Staying active in the literary world is one of the most important things an emerging writer can do. One of the ways to do this is by writing blog posts. I personally find blogging very difficult to do; so if you’re anything like me, here are some tips that will hopefully help.
Find a piece of advice that’s been really helpful to you
Have you gotten any good advice lately? Or a gem that you always stick to? Has your favorite writer said anything inspiring lately? These are all some things you could write a blog post about. Joni Tevis recently shared some advice she had gotten with the editors at Runestone, and that was to get up and do stretches whenever you have writer’s block. You can also blog about how this particular piece of advice has been helpful in your life; for example: “After reading Effie’s advice on blog posts I was able to write a really great one!” Or something like that.
Write about your quirky habits
People are always curious to see how other writers’ thought processes work. For me, writing about myself can sometimes be easier than writing about something I don’t know a lot about. When I sit down to write I like to put on my movie soundtrack playlist. Sometimes I feel like I’ve conditioned myself so I can’t write without it. You can write about any of your own weird or interesting writing quirks.
Write every day, even if it’s not the best
Writing blog posts is difficult, but the most important thing is to keep at it even when you’re not sure what to write. If you push yourself to post consistently, eventually posting will start to become easier and easier.
Write a reader response to something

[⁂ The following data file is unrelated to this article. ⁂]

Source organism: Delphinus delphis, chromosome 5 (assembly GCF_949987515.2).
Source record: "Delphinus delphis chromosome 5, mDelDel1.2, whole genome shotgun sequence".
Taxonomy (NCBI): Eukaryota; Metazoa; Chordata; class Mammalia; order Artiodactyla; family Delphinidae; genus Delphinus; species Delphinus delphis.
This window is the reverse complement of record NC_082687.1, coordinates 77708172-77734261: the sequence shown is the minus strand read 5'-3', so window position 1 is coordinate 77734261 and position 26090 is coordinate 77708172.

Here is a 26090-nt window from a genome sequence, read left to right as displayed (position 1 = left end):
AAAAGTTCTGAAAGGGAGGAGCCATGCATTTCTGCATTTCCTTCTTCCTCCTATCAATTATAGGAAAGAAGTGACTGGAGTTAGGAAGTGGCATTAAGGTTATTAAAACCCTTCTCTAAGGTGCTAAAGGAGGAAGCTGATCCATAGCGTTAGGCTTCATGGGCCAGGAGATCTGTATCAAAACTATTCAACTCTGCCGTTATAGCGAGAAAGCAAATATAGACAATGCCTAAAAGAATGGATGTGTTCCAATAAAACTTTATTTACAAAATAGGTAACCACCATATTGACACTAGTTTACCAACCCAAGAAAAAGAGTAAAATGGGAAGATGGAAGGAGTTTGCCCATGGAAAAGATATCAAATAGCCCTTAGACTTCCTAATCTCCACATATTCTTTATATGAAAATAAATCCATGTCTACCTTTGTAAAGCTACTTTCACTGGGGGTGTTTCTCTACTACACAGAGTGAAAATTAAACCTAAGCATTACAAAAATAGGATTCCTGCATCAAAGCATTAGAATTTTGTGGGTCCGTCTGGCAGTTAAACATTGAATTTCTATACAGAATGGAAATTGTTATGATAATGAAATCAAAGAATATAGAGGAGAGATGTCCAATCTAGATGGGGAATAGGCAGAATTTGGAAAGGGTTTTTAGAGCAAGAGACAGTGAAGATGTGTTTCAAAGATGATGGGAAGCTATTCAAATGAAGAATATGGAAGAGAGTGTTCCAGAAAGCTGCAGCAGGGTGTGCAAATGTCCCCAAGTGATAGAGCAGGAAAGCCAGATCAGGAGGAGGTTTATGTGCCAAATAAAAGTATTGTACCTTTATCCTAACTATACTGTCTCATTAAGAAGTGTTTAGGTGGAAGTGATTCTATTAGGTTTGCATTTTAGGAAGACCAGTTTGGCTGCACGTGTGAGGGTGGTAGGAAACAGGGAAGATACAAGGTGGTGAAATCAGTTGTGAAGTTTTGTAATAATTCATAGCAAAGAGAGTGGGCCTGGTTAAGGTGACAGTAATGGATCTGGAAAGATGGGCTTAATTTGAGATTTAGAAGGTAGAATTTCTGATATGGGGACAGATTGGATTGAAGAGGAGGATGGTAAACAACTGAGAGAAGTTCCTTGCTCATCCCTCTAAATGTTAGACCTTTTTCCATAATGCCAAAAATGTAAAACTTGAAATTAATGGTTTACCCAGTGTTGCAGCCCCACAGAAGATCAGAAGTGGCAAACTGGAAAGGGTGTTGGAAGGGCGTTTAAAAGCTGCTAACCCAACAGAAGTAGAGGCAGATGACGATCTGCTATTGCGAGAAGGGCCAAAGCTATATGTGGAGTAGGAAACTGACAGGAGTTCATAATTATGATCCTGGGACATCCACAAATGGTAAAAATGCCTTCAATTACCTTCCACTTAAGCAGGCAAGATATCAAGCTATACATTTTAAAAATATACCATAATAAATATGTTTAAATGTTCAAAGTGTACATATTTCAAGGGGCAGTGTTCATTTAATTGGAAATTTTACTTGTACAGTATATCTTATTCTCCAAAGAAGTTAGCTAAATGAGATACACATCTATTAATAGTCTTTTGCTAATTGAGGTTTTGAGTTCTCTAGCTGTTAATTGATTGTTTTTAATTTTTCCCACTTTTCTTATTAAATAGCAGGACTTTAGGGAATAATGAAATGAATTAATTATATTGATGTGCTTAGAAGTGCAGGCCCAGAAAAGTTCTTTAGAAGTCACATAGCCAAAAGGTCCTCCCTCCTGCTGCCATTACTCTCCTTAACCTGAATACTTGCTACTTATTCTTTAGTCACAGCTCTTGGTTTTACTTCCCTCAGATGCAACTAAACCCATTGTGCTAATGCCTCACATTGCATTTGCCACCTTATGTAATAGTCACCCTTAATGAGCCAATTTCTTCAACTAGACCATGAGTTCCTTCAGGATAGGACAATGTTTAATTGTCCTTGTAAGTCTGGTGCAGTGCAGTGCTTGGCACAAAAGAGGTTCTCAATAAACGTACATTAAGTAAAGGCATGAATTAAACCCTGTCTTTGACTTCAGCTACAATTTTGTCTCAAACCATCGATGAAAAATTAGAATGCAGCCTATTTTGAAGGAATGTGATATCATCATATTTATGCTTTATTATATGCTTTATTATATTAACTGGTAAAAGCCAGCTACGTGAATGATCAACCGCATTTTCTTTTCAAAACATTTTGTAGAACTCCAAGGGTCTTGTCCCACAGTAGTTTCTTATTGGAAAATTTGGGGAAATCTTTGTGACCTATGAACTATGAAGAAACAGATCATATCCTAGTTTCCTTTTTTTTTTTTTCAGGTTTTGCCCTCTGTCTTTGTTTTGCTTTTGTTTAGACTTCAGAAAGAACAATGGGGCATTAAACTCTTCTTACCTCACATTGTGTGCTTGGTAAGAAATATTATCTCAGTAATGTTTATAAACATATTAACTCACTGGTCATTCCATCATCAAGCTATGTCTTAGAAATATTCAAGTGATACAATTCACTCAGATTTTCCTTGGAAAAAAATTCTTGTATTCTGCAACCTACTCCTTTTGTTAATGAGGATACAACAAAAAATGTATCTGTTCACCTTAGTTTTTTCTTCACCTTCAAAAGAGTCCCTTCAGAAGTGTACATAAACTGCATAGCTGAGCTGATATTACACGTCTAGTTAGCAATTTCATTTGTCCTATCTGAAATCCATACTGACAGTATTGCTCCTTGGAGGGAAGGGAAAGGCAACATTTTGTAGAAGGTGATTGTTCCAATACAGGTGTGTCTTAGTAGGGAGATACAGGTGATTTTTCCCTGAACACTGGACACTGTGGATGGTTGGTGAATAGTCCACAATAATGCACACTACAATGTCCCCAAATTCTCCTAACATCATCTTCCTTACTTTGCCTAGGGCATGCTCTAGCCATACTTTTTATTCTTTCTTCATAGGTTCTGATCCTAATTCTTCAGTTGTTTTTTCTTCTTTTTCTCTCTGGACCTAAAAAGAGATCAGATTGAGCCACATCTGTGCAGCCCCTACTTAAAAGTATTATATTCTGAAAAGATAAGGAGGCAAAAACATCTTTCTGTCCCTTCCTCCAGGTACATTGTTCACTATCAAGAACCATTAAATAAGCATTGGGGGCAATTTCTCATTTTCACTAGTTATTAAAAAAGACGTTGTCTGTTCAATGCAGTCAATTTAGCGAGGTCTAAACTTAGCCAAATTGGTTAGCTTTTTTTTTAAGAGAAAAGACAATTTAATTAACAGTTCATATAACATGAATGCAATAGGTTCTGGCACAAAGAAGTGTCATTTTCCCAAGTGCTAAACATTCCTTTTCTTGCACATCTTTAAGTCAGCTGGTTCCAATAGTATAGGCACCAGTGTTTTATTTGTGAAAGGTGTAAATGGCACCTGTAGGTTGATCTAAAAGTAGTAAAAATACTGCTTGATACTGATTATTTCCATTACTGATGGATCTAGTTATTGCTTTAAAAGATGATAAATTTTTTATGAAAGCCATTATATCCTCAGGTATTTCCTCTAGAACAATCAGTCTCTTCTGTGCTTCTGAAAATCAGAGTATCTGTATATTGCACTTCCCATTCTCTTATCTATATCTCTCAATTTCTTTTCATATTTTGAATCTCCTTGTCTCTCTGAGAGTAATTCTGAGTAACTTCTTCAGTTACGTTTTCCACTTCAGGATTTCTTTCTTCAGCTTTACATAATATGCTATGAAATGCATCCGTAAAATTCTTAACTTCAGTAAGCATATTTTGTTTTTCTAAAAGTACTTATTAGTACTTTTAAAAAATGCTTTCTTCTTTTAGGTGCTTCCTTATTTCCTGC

Sometimes formal book reviews can be a little too daunting, but you could always write a reader response. Have you read a new short story, essay, or poem that really spoke to you? Write about how you felt as a reader, not as a writer. If there was a particular line or image that stuck with you that’s a good way to focus. Don’t forget to say why you like it; your response doesn’t have to be super analytical but it should be thoughtful.
Write something you’ve learned from a class
This one doesn’t only have to work if you’re still in school, but will probably be easier if you are. Professors often say a lot of really cool things that they don’t remember later; take note of anything that really speaks to you and make a note of it to write about later. Like when my professor Mary Rockcastle said we (as writers) should steal everything.
The other thing you can do is to write about an interesting elective or class you’re taking. Chances are that class isn’t offered at every university and someone might enjoy reading about it. For example, I took a class this year called “Writers Go to the Movies” taught by Richard Pelster-Weibe. It was a really interesting class about how writers can be inspired by movies, and not just how movies are inspired from books.
Hopefully these five suggestions can get you started when you’re feeling stuck writing a blog post. I return to these ideas whenever I’m feeling stuck, and they usually lead me to something new and exciting.
[Image credit: Jonny Goldstein]
Meet the blogger:
EFFIE BARNES graduated this year with a Bachelor of Fine Arts in Creative Writing. Primarily a fiction writer, Effie has recently discovered the joys of writing poetry. She also enjoys watching nature documentaries and re-organizing her Harry Potter book collection.